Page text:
when I see the fruition of my wishes almost within reach. "Your pardon. was too much for any human strength to endure. feeling that the pressure of circumstances. sir. sire. and you only acquired this information to-day. with a withering smile.http://www." answered the minister of police. sir?" inquired the king. what you tell me is impossible. You must have received a false report. now try and aid us with the remedy. forgotten nothing! If I were betrayed as he was. the power I hold in my hands bursts. of Villefort. and then drew himself up as if this sudden blow had struck him at the same moment in heart and countenance. "Do you think it possible to rouse that as well as Provence?" "Sire." "And how did this despatch reach you?" inquired the king. it was impossible to learn. but the feeling in Dauphine is quite the reverse of that in Provence or Languedoc. however light a thing to destiny. A miracle of heaven replaced me on the throne of my fathers after five-and-twenty years of exile. The mountaineers are Bonapartists.before me they were nothing -. I would console myself. sire. assuredly. "seven conjoined and allied armies overthrew that man. sir.after me . I have." "Sire." murmured Louis. or you have gone mad. "the usurper in France! Then they did not watch over this man. "but he is advancing by Gap and Sisteron. -"By the telegraph. he stammered out. but to be in the midst of persons elevated by myself to places of honor. "What our enemies say of us is then true." "Alas. who ought to watch over me more carefully than over themselves. "Is he then advancing on Paris?" The minister of police maintained a silence which was equivalent to a complete avowal." said Villefort. he was silent. the despatch simply stated the fact of the landing and the route taken by the usurper. during those five-and-twenty years. sire. that is all.for my fortune is theirs -. it is fatality!" murmured the minister. and while a deep color overspread his cheeks. -." he added. sire. "M." exclaimed the Duc de Blacas. advanced a step." he said." replied the minister." "But" -. near Antibes.he is advancing!" said Louis XVIII. turning pale with anger. and the minister of police has shared the general blindness. "my zeal carried me away." "Advancing -. Who knows? they were. bowing. "Sire. Dandre is not a man to be accused of treason! Sire.La Mansión del Inglés . you do not know! Have you neglected to obtain information on that point? Of course it is of no consequence.mansioningles." "Yes. speak boldly." "Then. Will your majesty deign to excuse me?" "Speak.Louis XVIII. "In France!" he cried. two hundred and fifty leagues from Paris." -. I am sorry to tell your majesty a cruel fact. "the usurper is detested in the south. in the Gulf of Juan. spared no pains to understand the people of France and the interests which were confided to me. and now." "Oh. on the 1st of March. "he was well informed. and it seems to me that if he ventured into the south." replied Louis. perhaps. in league with him. And how many men had he with him?" "I do not "The usurper landed in France.said Villefort. "What. "You alone forewarned us of the evil. it is but too true!" Louis made a gesture of indescribable anger and alarm. "And Dauphine. and then suddenly checking himself. and folded his arms over his chest as Napoleon would have done. sire. The minister bowed his head. and shatters me to atoms!" "Sire. "So then. the 4th of March! Well. We have learnt nothing. sire. we have all been blind. then he continued." he exclaimed. it would be easy to raise Languedoc and Provence against him.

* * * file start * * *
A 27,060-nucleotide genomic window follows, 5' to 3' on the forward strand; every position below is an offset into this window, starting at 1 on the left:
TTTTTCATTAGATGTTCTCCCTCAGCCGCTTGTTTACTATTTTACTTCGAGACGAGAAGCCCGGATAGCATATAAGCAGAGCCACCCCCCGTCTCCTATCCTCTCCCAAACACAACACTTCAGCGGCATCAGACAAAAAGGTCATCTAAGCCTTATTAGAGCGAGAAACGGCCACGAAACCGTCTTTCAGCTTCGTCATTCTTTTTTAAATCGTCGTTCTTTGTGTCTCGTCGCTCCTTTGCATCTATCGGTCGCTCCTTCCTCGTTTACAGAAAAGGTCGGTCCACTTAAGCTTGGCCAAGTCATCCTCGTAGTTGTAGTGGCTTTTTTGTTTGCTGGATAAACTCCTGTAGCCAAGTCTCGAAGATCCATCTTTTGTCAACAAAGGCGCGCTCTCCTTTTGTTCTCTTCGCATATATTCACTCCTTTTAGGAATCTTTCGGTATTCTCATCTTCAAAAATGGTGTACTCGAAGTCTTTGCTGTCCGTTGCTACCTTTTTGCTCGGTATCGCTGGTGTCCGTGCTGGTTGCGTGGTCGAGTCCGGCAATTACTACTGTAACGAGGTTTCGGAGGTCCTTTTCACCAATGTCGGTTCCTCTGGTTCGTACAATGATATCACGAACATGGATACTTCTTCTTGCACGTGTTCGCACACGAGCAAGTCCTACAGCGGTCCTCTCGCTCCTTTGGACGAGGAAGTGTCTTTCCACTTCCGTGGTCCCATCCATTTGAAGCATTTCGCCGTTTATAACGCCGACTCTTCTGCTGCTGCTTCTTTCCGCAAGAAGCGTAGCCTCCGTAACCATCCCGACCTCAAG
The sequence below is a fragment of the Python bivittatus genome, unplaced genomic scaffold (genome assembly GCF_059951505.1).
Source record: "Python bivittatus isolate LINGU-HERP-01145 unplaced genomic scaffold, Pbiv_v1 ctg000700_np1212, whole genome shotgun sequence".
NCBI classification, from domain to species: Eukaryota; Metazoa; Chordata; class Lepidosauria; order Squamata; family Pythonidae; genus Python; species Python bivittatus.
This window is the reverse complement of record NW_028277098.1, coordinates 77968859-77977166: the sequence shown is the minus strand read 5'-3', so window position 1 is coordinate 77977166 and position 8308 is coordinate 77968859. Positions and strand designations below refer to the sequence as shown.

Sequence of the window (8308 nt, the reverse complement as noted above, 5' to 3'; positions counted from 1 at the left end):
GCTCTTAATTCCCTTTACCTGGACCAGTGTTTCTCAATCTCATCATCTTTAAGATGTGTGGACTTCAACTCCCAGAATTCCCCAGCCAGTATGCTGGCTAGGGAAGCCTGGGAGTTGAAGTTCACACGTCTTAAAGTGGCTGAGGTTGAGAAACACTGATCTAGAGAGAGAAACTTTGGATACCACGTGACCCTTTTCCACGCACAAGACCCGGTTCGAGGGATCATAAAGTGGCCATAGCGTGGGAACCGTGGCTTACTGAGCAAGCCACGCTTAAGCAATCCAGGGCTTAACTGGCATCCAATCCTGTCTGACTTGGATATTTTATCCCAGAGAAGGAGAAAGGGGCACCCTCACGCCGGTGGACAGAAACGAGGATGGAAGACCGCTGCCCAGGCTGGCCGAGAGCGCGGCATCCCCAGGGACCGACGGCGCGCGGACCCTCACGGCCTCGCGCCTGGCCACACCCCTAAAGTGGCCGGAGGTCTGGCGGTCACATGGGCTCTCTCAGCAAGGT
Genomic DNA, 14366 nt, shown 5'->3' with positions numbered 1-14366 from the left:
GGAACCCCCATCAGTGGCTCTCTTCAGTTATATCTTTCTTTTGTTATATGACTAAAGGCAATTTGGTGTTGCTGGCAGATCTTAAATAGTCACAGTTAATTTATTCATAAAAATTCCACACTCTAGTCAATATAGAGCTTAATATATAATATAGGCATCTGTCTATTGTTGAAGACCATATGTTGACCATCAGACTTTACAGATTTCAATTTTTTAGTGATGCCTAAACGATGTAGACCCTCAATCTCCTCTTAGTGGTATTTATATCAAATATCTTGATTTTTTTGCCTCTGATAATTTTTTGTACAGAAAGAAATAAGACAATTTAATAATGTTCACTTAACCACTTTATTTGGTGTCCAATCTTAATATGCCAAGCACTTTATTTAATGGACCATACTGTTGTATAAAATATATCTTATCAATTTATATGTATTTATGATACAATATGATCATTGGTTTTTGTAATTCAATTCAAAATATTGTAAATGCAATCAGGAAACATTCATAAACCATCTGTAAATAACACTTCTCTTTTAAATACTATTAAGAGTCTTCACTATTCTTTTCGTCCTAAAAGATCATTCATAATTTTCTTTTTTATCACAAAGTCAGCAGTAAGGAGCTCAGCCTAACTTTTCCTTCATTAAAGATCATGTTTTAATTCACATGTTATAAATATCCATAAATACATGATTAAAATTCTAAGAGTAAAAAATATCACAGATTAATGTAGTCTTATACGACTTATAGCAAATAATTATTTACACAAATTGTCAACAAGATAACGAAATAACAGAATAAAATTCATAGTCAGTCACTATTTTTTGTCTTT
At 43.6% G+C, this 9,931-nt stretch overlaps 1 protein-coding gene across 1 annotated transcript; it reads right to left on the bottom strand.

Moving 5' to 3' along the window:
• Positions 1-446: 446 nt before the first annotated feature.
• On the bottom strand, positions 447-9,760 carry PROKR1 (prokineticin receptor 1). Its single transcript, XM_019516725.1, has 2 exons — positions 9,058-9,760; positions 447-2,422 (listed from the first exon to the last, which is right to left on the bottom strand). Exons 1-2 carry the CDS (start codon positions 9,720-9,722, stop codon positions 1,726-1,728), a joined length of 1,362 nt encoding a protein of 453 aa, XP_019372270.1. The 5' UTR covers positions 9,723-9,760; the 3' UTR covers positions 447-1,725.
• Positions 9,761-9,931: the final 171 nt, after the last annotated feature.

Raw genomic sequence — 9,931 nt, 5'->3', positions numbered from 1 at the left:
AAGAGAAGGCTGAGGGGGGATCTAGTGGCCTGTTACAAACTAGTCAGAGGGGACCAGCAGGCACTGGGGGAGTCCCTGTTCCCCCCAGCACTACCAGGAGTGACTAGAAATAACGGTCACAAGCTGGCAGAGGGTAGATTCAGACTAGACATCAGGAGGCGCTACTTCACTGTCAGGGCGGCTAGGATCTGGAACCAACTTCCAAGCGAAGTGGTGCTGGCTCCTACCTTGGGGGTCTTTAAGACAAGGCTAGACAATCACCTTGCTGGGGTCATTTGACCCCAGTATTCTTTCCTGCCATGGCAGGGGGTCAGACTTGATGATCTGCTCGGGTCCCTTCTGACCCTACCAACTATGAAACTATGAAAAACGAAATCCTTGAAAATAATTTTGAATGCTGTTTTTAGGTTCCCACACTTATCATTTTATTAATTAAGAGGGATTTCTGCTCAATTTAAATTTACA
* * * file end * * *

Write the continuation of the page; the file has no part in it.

" continued King Louis. Blacas. agents. he had the power of directing a telegraph. instead of aiding to crush him. Louis XVI. Really impossible for a minister who has an office.La Mansión del Inglés . "the suddenness of this event must prove to your majesty that the issue is in the hands of Providence. de Villefort insignificant. Do not attribute to me more than I deserve." The look of the minister of police was turned with concentrated spite on Villefort. it was really impossible to learn secrets which that man concealed from all the world. might in despair at his own downfall interrogate Dantes and so lay bare the motives of Villefort's plot. here is a gentleman who had none of these resources at his disposal -. -"to fall. sir.. "for if you have discovered nothing. that your majesty may never have occasion to recall the first opinion you have been pleased to form of me. and yet you ought to know it!" "Sire. spies. who. In fact. or else dictated by venal ambition. and tell monsieur that it is possible to know beforehand all that he has not known. perhaps. and Villefort understood that he had succeeded in his design. who bent his head in modest triumph. "I do not mean that for you. sire. had been unable to unearth Napoleon's secret. Ridicule. there are great words. only a simple magistrate. yes. he had made a friend of one on whom. although he saw that Dandre was irrevocably lost. Any other person would. then. de Blacas wiped the moisture from his brow. in the plenitude of his power. Villefort came to the rescue of the crest-fallen minister. what your majesty is pleased to attribute to me as profound perspicacity is simply owing to chance. in case of necessity. addressing the young man. if. who learned more than you with all your police." said Villefort. as there are great men." The minister of police thanked the young man by an eloquent look. for he felt his increased importance.a gentleman. that without forfeiting the gratitude of the king.why. I would rather mount the scaffold of my brother. sir. than thus descend the staircase at the Tuileries driven away by ridicule. you know not its power in France. "To fall." "Really impossible! Yes -. the minister. Realizing this. Any other than yourself would have considered the disclosure of M." resumed the king. he might rely.. was listening to a conversation on which depended the destiny of a kingdom. that is to say. Unfortunately. have been overcome by such an intoxicating draught of praise. Villefort understood the king's intent. de Villefort.that is a great word. to know what is going on at sixty leagues from the coast of France! Well. like you. see. "for pity's" -"Approach.http://www. M.ineptitude! Oh. " they will be nothing. I have measured them." These words were an allusion to the sentiments which the minister of police had uttered with so much confidence an hour before. at least you have had the good sense to persevere in your suspicions. motionless and breathless.mansioningles." murmured the minister. Villefort smiled within himself.that's all. M. sir -." continued Louis XVIII. ." "Sire. who. but he feared to make for himself a mortal enemy of the police minister. and I have profited by that is fatality!" The minister quailed before this outburst of sarcasm. and perish miserably from incapacity -. sire. "Sire. you are right -. and who would have saved my crown. who at the first glance had sounded the abyss on which the monarchy hung suspended. and fifteen hundred thousand francs for secret service money. like a good and devoted servant -. and learn of that fall by telegraph! Oh.